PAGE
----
In response to a series of food-borne illness outbreaks that have occurred over the last several years, the FDA has released new, stricter rules for food manufacturers that focus on prevention. During this year alone, Amy’s Kitchen, Blue Bell, and Jeni’s Splendid Ice Cream issued recalls in response to listeria concerns or outbreaks, massive amounts of mac and cheese and bread were recalled for potentially containing inedible objects like metal and glass, and, most recently, a salmonella outbreak was linked to cucumbers.
From the looks of it, the federal government is cracking the whip on food safety. In July, federal officials unexpectedly recommended a life sentence for a Georgia peanut company executive for one of the country’s worst salmonella outbreaks, which caused 714 people to become ill in 2008 and 2009. That recommendation was unprecedented for a food-safety crime.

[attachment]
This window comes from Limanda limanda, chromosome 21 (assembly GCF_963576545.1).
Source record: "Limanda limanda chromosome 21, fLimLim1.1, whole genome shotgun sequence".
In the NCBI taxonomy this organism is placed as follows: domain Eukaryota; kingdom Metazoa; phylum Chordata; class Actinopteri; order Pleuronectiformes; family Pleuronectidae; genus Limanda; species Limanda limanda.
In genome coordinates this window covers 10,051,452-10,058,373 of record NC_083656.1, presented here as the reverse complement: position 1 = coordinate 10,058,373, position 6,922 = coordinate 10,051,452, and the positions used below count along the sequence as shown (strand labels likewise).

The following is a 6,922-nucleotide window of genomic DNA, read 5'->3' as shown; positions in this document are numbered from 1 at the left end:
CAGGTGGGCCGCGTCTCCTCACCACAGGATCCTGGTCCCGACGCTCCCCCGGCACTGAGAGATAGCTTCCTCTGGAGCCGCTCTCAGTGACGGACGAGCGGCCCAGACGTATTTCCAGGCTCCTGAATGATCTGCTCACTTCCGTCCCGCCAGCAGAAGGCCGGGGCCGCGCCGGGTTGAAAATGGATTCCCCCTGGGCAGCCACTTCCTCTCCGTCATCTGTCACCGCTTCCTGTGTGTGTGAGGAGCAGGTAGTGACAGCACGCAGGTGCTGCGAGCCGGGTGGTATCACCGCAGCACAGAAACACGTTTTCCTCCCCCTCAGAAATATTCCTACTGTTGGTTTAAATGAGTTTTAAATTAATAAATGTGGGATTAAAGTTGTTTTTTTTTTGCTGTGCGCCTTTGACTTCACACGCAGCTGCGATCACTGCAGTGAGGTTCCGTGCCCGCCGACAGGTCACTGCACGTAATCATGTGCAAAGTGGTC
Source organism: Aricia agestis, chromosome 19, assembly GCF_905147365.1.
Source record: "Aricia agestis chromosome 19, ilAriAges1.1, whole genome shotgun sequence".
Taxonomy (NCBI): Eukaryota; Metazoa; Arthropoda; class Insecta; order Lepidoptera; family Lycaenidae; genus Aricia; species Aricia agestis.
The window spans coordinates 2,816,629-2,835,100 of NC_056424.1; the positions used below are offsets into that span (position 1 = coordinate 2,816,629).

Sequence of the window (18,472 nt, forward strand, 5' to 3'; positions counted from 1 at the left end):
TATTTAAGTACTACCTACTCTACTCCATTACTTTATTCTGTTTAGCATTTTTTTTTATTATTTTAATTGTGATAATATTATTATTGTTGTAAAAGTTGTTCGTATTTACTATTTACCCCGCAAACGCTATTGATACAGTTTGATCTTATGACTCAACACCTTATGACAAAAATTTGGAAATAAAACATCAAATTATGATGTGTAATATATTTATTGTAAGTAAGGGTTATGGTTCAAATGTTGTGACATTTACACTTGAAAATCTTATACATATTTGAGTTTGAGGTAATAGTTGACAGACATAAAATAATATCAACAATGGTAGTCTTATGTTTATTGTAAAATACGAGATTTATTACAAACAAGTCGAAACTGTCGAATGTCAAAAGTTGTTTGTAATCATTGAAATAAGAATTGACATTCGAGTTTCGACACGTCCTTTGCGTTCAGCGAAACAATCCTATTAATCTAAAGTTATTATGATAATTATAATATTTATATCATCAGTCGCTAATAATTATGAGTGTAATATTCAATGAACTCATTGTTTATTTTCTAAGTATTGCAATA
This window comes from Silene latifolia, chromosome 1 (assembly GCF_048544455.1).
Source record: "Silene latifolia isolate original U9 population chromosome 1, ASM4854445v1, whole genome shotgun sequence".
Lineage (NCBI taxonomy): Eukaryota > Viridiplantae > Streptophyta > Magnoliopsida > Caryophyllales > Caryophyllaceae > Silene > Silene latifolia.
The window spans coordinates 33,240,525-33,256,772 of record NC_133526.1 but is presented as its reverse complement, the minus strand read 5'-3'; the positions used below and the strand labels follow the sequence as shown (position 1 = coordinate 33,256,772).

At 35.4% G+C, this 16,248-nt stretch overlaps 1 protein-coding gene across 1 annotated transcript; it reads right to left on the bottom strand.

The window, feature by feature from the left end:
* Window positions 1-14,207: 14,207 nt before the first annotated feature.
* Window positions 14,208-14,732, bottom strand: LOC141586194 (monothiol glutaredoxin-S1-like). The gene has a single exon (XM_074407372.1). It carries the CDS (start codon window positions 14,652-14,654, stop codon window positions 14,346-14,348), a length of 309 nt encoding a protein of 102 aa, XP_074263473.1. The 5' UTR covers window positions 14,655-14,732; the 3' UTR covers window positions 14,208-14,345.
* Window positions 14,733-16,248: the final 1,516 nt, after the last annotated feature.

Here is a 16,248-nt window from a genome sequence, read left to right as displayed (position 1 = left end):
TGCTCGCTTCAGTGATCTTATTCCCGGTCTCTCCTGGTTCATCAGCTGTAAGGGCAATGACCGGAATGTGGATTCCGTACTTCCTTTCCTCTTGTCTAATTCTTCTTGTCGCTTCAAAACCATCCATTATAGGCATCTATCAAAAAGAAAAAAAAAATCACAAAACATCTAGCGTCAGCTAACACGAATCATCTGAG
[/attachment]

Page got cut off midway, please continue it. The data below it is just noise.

FDA Deputy Commissioner of Foods Michael Taylor says the rules are the most significant overhaul since the federal government first enacted food-safety laws with the Pure Food and Drug Act way back in 1906. Larger companies will be the first to be impacted, starting in September 2016, and Taylor says they expect the rules to be fully in place by late summer 2018. Some 48 million people, according to the Centers for Disease Control and Prevention, are affected by food-borne illnesses every year, and the FDA wants to cut down that number significantly.